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-   -   Move to Colorado? (https://www.early-retirement.org/forums/f29/move-to-colorado-105202.html)

MRG 08-26-2020 02:40 PM

Quote:

Originally Posted by Hermit (Post 2476738)
That is especially true in the southwest quarter of the state. It's not that far from Texas, but much cooler in the summer. Also good skiing in the winter. I don't think the Texas license plates outnumber the Colorado plates, but there are a bunch.

Fourth of July weekend and Presidents day weekend(on a good year). We just stay home.

chassis 08-26-2020 02:43 PM

I like Colorado, a lot. I lived there for 6 months and enjoyed it. Regarding place to live, there is no free lunch. IMO family is the first priority.

Colorado in general is growing, which means infrastructure will be stretched and taxes need to be raised to accommodate increasing population. This applies to the cities of note such as metro Denver, Boulder, Springs, Ft Smith. Many of the newcomers to CO are from California and Washington (Seattle area).

Political climate as noted needs to be considered, whether that will be an objection to you or not.

Away from the cities of note, local economies are seasonal and based on tourism, not a positive IMO. Weather is extreme, mainly as regards snowfall and cold (mountain areas). Road closures are not unusual. That might be, or might not be, an objection to you. Living in Texas, you may be accustomed to severe weather, such as hurricanes.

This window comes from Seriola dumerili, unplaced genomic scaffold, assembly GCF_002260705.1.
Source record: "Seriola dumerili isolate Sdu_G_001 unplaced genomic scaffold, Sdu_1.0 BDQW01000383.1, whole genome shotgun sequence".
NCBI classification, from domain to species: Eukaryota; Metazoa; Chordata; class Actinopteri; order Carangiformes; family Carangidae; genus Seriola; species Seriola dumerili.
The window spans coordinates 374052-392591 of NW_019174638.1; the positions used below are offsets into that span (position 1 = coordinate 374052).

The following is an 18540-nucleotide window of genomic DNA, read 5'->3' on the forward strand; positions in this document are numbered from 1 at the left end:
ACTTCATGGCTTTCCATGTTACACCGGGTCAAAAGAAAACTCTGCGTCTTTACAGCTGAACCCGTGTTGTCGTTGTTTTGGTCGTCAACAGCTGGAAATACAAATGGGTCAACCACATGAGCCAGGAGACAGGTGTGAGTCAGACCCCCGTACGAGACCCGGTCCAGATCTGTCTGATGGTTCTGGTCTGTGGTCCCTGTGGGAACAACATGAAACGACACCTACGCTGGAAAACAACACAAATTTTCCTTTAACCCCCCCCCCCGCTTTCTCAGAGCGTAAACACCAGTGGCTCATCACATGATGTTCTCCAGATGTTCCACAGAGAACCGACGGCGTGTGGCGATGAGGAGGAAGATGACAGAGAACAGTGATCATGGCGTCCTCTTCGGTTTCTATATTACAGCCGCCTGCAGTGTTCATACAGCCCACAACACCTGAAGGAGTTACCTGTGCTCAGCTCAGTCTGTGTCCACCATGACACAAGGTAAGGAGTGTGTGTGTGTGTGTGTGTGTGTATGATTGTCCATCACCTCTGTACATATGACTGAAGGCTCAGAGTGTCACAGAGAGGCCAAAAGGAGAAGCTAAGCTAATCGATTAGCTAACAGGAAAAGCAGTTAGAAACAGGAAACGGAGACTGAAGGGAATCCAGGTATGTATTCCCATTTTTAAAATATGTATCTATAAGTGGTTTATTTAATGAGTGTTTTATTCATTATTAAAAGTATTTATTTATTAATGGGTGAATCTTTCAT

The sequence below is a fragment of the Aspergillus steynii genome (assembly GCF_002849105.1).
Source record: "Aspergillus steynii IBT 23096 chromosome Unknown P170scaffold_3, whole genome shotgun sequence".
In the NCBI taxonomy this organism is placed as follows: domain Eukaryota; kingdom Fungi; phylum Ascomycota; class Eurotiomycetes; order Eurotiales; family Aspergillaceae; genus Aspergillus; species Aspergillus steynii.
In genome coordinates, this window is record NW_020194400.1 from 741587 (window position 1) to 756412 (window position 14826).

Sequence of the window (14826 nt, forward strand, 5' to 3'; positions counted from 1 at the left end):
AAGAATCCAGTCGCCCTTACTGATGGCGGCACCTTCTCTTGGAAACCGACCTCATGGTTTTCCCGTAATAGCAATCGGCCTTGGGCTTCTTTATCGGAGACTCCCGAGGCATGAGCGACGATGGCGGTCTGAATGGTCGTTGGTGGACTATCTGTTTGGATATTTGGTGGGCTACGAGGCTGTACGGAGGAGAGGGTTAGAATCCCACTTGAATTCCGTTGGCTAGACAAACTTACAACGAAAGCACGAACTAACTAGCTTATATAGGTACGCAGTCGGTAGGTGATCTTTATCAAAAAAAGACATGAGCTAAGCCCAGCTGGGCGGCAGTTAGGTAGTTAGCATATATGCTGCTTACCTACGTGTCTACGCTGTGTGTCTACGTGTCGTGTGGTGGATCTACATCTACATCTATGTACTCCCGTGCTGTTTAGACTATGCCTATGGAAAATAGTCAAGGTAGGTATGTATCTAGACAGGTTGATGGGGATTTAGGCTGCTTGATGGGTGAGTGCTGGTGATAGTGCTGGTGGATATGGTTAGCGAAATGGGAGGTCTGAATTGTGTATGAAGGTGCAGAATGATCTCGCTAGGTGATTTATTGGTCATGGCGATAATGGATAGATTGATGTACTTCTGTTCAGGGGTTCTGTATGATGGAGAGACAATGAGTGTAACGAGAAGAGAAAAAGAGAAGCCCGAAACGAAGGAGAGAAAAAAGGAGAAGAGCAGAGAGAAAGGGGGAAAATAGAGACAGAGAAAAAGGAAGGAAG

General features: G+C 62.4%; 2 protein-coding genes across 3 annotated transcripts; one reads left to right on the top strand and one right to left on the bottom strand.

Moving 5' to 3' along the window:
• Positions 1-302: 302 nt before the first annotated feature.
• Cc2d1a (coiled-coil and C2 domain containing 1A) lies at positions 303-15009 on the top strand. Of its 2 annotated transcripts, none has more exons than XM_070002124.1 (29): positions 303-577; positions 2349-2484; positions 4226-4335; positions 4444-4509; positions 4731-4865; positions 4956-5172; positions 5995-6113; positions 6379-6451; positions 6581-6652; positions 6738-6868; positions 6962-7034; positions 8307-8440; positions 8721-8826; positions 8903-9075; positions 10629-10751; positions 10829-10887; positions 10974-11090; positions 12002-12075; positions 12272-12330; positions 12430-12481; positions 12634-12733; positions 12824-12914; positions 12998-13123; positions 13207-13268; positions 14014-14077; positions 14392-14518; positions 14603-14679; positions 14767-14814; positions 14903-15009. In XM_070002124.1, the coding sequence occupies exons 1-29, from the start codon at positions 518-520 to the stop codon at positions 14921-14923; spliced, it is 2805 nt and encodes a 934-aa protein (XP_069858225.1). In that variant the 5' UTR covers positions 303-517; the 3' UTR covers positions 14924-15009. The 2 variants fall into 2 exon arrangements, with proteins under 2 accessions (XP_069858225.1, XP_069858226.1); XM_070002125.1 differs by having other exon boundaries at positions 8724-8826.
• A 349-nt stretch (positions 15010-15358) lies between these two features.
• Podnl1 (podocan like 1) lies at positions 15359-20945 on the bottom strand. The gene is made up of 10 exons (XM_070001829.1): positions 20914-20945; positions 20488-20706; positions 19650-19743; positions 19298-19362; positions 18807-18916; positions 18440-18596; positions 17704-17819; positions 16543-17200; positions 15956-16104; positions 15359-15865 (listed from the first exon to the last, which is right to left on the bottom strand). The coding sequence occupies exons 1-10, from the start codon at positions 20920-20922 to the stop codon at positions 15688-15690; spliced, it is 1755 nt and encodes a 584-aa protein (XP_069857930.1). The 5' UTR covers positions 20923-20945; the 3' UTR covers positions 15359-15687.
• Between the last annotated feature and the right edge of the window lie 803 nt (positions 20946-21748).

Eastern Colorado is a dry, near desert, plain. And not particularly pretty, IMO.

To me, Colorado isn't a place to live, but rather a place to visit often. Again, using the family-is-most-important rule. I have no family in CO. If I had 6 generations and two extended families in Colorado, it would make the most sense of any place in the world to live.

timo2 08-26-2020 03:25 PM

Quote:

Originally Posted by PatrickW (Post 2476576)
Friends of ours moved from Fort Worth, TX to Colorado a few months ago. They had "issues" with locals who saw their Texas license plates. Wasn't just a one-off situation.

Somebody else who works at their same company had previously warned them that their Texas plates might draw attention.

Just be careful and use common sense, and maintain awareness of your surroundings. It sounds like the political climate (at least in certain places in Colorado) has deteriorated recently.

May I respectfully suggest checking the area out with your own eyes before making any irreversible decisions....?